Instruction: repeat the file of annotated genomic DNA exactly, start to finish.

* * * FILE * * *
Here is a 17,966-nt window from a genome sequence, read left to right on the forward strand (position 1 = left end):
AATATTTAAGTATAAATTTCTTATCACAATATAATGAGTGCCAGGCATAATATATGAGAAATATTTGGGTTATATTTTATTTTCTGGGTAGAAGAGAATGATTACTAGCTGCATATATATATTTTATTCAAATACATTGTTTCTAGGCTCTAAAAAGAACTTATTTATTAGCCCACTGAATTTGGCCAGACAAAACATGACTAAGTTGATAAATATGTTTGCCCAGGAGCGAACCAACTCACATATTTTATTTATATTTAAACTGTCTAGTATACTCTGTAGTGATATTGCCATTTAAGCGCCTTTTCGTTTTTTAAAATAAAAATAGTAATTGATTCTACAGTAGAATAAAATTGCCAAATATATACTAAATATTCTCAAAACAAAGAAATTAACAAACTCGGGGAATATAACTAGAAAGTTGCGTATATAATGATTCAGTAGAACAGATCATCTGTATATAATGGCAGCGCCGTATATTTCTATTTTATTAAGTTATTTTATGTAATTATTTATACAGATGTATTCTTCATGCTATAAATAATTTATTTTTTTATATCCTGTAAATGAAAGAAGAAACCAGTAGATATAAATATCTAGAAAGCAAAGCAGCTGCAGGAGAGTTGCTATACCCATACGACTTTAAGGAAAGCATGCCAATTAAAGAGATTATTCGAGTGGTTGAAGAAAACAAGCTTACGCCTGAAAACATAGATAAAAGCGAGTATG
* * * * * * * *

Here is a 17,966-nt window from a genome sequence, read left to right on the forward strand (position 1 = left end):
AATATTTAAGTATAAATTTCTTATCACAATATAATGAGTGCCAGGCATAATATATGAGAAATATTTGGGTTATATTTTATTTTCTGGGTAGAAGAGAATGATTACTAGCTGCATATATATATTTTATTCAAATACATTGTTTCTAGGCTCTAAAAAGAACTTATTTATTAGCCCACTGAATTTGGCCAGACAAAACATGACTAAGTTGATAAATATGTTTGCCCAGGAGCGAACCAACTCACATATTTTATTTATATTTAAACTGTCTAGTATACTCTGTAGTGATATTGCCATTTAAGCGCCTTTTCGTTTTTTAAAATAAAAATAGTAATTGATTCTACAGTAGAATAAAATTGCCAAATATATACTAAATATTCTCAAAACAAAGAAATTAACAAACTCGGGGAATATAACTAGAAAGTTGCGTATATAATGATTCAGTAGAACAGATCATCTGTATATAATGGCAGCGCCGTATATTTCTATTTTATTAAGTTATTTTATGTAATTATTTATACAGATGTATTCTTCATGCTATAAATAATTTATTTTTTTATATCCTGTAAATGAAAGAAGAAACCAGTAGATATAAATATCTAGAAAGCAAAGCAGCTGCAGGAGAGTTGCTATACCCATACGACTTTAAGGAAAGCATGCCAATTAAAGAGATTATTCGAGTGGTTGAAGAAAACAAGCTTACGCCTGAAAACATAGATAAAAGCGAGTATG